standards are not subject to WTO rules and disciplines. But some WTO member governments in
Europe and North America believe that the issue must be taken up by the WTO in some form
if public confidence in the WTO and the global trading system is to be strengthened. These
member governments argue that the rights such as: the freedom to bargain collectively,
freedom of association, elimination of discrimination in the workplace and the elimination
workplace abuse (including forced labour and certain types of child labour), are matters
for consideration in the WTO. Several member governments have suggested that the issue be
brought into the WTO through the formation of a working group to study the issue of trade
and core labour standards. Bringing the matter to the WTO, these member governments
believe, will provide incentives for WTO member governments to improve conditions for
workers around the world.
This proposal is among
the most controversial currently before the WTO.
countries and many developed nations believe the issue of core labour standards does not
belong in the WTO. These member governments see the issue of trade and labour standards as
a guise for protectionism in developed-country markets. Developing-country officials have
said that efforts to bring labour standards into the WTO represent a smokescreen for
undermining the comparative advantage of lower-wage developing countries.
Many officials in
developing countries argue that better working conditions and improved labour rights arise
through economic growth. They say that if the issue of core labour standards became
enforceable under WTO rules, any sanctions imposed against countries with lower labour
standards would merely perpetuate poverty and delay improvements in workplace standards.
The issue of trade and
labour standards has been with the WTO since its birth. At the Ministerial Conference of
the General Agreement on Tariffs and Trade held in Marrakesh in April 1994 to sign the
treaty that formed the WTO, nearly all ministers expressed a point of view on the issue.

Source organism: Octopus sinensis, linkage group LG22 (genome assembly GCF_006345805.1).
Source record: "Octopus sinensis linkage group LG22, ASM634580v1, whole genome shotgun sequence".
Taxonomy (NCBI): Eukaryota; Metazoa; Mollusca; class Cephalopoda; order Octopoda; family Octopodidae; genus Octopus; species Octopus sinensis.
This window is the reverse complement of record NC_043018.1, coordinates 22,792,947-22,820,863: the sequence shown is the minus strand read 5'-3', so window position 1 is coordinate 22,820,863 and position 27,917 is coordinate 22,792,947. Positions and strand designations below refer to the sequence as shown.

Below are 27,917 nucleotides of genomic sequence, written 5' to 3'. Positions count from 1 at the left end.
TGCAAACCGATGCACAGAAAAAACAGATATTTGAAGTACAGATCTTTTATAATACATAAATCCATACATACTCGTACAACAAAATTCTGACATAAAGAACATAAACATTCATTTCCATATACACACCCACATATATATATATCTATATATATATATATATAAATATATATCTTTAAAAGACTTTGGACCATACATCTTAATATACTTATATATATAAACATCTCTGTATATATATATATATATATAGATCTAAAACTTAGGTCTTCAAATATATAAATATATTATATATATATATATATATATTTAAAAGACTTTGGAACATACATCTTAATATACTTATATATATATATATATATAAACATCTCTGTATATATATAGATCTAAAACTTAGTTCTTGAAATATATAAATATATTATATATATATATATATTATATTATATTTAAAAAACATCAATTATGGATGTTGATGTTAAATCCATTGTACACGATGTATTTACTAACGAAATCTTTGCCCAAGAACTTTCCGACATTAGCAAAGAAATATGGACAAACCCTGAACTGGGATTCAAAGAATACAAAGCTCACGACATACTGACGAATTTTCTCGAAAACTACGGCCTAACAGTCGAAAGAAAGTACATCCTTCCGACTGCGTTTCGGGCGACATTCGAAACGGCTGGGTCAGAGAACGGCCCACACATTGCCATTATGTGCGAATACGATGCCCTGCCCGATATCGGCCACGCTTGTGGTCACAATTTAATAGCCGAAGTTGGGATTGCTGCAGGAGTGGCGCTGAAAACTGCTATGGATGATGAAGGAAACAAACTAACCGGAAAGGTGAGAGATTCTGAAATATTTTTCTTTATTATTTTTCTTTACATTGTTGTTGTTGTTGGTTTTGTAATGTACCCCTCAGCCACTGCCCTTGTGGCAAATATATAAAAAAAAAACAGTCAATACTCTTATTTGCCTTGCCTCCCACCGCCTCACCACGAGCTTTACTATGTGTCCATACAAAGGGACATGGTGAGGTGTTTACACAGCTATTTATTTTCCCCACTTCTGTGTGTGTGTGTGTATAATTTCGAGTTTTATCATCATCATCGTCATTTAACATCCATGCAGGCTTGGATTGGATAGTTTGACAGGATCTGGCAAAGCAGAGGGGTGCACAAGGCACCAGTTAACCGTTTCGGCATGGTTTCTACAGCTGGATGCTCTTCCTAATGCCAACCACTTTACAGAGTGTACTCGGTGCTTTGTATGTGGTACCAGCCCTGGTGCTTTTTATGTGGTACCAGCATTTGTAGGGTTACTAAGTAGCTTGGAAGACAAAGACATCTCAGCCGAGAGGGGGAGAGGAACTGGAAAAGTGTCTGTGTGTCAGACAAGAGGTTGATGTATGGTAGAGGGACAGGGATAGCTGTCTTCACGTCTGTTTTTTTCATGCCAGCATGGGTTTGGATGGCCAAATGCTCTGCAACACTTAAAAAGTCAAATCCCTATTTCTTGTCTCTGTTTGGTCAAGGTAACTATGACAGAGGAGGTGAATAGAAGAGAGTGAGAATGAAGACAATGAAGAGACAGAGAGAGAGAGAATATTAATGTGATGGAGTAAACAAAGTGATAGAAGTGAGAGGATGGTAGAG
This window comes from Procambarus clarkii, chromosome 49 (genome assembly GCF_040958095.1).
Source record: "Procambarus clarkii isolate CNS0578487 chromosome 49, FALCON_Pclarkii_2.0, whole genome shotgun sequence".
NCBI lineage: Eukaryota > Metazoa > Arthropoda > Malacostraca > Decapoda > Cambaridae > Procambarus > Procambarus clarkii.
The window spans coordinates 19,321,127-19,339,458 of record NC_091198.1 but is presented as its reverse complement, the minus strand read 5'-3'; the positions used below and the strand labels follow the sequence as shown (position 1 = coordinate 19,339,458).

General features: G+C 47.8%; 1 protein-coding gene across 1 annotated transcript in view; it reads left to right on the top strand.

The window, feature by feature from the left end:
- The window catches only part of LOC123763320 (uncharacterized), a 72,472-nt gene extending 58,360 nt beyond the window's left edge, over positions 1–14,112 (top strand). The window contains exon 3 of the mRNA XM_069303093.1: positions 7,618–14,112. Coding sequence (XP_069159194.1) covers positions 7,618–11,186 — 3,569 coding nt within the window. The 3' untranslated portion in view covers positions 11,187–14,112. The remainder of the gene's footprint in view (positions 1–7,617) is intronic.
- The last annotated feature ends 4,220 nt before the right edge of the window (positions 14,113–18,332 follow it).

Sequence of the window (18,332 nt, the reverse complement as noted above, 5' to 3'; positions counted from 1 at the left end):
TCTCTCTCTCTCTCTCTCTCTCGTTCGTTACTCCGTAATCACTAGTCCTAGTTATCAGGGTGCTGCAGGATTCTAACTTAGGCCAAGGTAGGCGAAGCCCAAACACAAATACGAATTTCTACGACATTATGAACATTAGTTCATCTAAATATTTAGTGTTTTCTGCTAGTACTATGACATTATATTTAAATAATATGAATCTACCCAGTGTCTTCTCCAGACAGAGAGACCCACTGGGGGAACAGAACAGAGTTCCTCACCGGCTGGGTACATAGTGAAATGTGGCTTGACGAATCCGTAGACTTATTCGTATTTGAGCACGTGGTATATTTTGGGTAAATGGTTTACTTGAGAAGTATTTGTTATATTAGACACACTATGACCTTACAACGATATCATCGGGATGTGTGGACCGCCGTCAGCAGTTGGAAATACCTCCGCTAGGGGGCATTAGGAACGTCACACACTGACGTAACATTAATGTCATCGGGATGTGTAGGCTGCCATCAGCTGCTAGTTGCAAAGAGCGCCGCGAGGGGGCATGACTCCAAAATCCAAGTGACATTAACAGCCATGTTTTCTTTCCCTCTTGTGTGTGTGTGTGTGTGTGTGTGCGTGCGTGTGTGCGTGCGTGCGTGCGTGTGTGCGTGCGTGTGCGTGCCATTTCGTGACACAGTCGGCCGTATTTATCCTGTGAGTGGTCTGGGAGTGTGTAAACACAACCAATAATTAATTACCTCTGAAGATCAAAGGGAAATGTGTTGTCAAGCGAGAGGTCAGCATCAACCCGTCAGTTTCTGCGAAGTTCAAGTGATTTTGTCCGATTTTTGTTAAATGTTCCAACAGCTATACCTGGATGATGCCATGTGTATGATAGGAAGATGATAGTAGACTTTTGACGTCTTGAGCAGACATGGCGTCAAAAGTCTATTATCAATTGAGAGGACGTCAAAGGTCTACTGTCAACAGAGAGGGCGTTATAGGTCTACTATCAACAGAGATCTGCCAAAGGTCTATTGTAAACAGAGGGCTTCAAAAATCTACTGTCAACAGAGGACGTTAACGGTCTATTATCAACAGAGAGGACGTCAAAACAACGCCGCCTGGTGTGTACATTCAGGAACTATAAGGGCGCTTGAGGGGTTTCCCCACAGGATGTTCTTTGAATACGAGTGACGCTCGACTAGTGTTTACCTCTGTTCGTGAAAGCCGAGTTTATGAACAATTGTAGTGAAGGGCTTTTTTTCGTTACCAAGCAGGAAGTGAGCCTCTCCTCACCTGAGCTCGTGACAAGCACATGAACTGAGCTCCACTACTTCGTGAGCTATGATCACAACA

The Chairman of that conference concluded there was no consensus among member governments
at the time, and thus no basis for agreement on the issue.
At the first WTO
Ministerial Conference in Singapore in December 1996 the issue was taken up and addressed
in the Ministerial Declaration. At Singapore, Ministers stated:
We renew our
commitment to the observance of internationally recognized core labour standards. The
International Labour Organization (ILO) is the competent body to set and deal with these
standards, and we affirm our support for its work in promoting them. We believe that
economic growth and development fostered by increased trade and further trade
liberalization contribute to the promotion of these standards. We reject the use of labour
standards for protectionist purposes, and agree that the comparative advantage of
countries, particularly low-wage developing countries, must in no way be put into
question. In this regard, we note that the WTO and ILO Secretariats will continue their
Since taking office in
September 1999, WTO Director-General Mike Moore, has met twice with ILO Director-General
Juan Somavia. Mr Moore has said he looks forward to co-operating with Mr Somavia and other
officials from the ILO. He has also been clear that the WTO will be guided by Ministers on
the issue of trade and core labour standards.
between the WTO and the ILO includes participation by the WTO in meetings of ILO bodies,
the exchange of documentation and informal cooperation between the ILO and WTO
Since the Singapore
Ministerial Conference, the ILO has taken two significant steps in addressing the issue of
workers rights. In 1998, ILO member governments adopted the ILO Declaration on
Fundamental Principles and Rights at Work and its Follow-up. Under this declaration, ILO
member governments endorsed some basic principles which are included in the core ILO
Conventions. (These conventions are the fundamental workplace rights including: freedom of
association and recognition of the right to collective bargaining; elimination of all
forms of forced labour; the effective abolition of child labour and the elimination of
discrimination in hiring and employment practices.)
ILO Member Governments
agreed to respect and promote these Core Conventions even if they have not ratified all of
them. As a follow-up, the ILO will issue annual reports in which ILO officials will obtain
information from governments which have not ratified all of the conventions on any changes
that may have taken place in national laws or regulations and which may impact these
fundamental labour rights.
In 1999, ILO member
governments agreed to prohibit and eliminate the worst forms of child labour. Member
governments defined the worst forms of child labour as all forms of slavery, child
prostitution and pornography, the use of children to traffic in drugs and work which is
likely to harm the health, safety or morals of children.
ILO member governments
said they recognized that child labour is largely a function of poverty and that the
long-term solution to elimination of exploitative and harmful child labour is through
sustained economic growth.
A recent World Bank
study estimated that less than 5% of child workers in the developing world are involved in
export related activities.